California Science Framework Stressing Evolution Adopted
After making what supporters of creationism called "cosmetic changes," the California Board of Education last week unanimously approved a curricular framework for science that includes evolution as a key theme of instruction.
The 187-page document, which is expected to guide the selection of textbooks in the largest state, had won praise from science educators and civil libertarians for its emphasis on evolution, as well as for its approach to teaching.
Unlike much current science instruction, the framework, which was approved by the board's curriculum commission in September, is organized by themes, rather than specific topics. Such an approach, commission members said, would encourage teachers to focus on the connections between science disciplines and reduce the emphasis on memorizing discrete facts.
In adopting the document, the board approved without comment the new approach. However, it agreed to delete three passages the commission had included to explain its emphasis on evolution.
A statement that "there is no scientific dispute that evolution has occurred and continues to occur; this is why evolution is regarded as a scientific fact."
A description of a National Academy of Sciences report on evolution and creationism, and the U.S. Supreme Court's 1987 ruling overturning a Louisiana law mandating the teaching of creationism.
Beverly Sheldon, director of research for the Traditional Values Coalition, an Anaheim-based group that claims to represent 6,000 churches statewide, called the changes "cosmetic," and predicted that supporters of creationism will take the board to court for violating the state's policy against "dogmatism" in science instruction.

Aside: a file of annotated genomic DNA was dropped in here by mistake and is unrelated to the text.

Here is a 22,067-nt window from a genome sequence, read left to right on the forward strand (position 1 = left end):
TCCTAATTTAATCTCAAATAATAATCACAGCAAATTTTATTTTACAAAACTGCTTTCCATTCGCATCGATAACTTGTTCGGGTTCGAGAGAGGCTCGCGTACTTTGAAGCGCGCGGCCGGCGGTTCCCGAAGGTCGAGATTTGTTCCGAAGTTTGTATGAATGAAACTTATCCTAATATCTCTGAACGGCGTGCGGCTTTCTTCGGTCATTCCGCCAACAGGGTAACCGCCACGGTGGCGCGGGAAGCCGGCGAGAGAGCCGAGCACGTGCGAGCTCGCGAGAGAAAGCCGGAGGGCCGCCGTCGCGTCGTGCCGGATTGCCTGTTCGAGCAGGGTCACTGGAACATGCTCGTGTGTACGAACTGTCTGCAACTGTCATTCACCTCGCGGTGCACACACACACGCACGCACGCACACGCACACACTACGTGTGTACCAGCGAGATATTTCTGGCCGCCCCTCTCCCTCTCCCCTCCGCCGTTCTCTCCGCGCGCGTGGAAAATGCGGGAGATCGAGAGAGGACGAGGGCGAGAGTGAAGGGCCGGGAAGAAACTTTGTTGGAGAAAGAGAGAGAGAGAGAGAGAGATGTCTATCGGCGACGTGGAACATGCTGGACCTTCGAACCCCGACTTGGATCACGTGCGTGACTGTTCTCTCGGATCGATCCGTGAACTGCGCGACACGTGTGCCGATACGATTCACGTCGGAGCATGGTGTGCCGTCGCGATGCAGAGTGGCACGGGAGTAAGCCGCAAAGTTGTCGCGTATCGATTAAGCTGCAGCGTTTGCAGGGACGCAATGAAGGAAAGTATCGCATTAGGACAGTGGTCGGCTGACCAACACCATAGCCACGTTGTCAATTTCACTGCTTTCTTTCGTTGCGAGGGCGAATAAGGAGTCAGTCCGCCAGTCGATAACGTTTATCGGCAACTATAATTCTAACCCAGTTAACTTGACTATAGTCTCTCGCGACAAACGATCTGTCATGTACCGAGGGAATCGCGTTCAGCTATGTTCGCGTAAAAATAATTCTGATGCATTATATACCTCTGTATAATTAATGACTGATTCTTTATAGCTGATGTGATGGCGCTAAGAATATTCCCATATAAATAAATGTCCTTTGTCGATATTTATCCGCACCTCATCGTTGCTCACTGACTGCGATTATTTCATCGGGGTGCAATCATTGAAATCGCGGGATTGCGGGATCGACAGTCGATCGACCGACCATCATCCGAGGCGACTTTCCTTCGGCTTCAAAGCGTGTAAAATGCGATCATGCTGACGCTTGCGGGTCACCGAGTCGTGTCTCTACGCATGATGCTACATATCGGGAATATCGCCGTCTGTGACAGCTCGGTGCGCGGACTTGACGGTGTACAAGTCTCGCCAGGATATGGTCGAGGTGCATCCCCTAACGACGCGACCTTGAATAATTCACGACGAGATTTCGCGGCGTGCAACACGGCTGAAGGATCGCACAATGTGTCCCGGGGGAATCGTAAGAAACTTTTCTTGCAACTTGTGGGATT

"They were told to remove references to teaching evolution as fact,'' Ms. Sheldon said. "They deleted a sentence from the introduction, but left in place all the examples of evolution as fact."
The board's action, she said, will move teachers "further from realizing their constitutional right to teach alternative theories if they choose to."
But Eugenie C. Scott, executive director of the National Center for Science Education Inc., a group in Berkeley that advocates the teaching of evolution, countered that the board's action will ensure good science teaching in the state.
"I'll take 98 percent of a loaf, and forgo the other 2 percent, if the alternative is not having a strong scientific and educational document," she said.
"A slice was taken off" the loaf, Ms. Scott added. "It looks funny, but it's still nutritious."
Michael Hudson, Western director of People for the American Way, a civil-liberties group, was less sanguine about the board's actions. The changes, he said, leave open the possibility that publishers and teachers could downplay the importance of evolution in science teaching.
"The state board had the chance to slam the door on the creationism-evolution debate," he said. "Unfortunately, they left it ajar."
"The question is," he added, "will those changes be an invitation to publishers to weaken coverage of evolution in their textbooks?"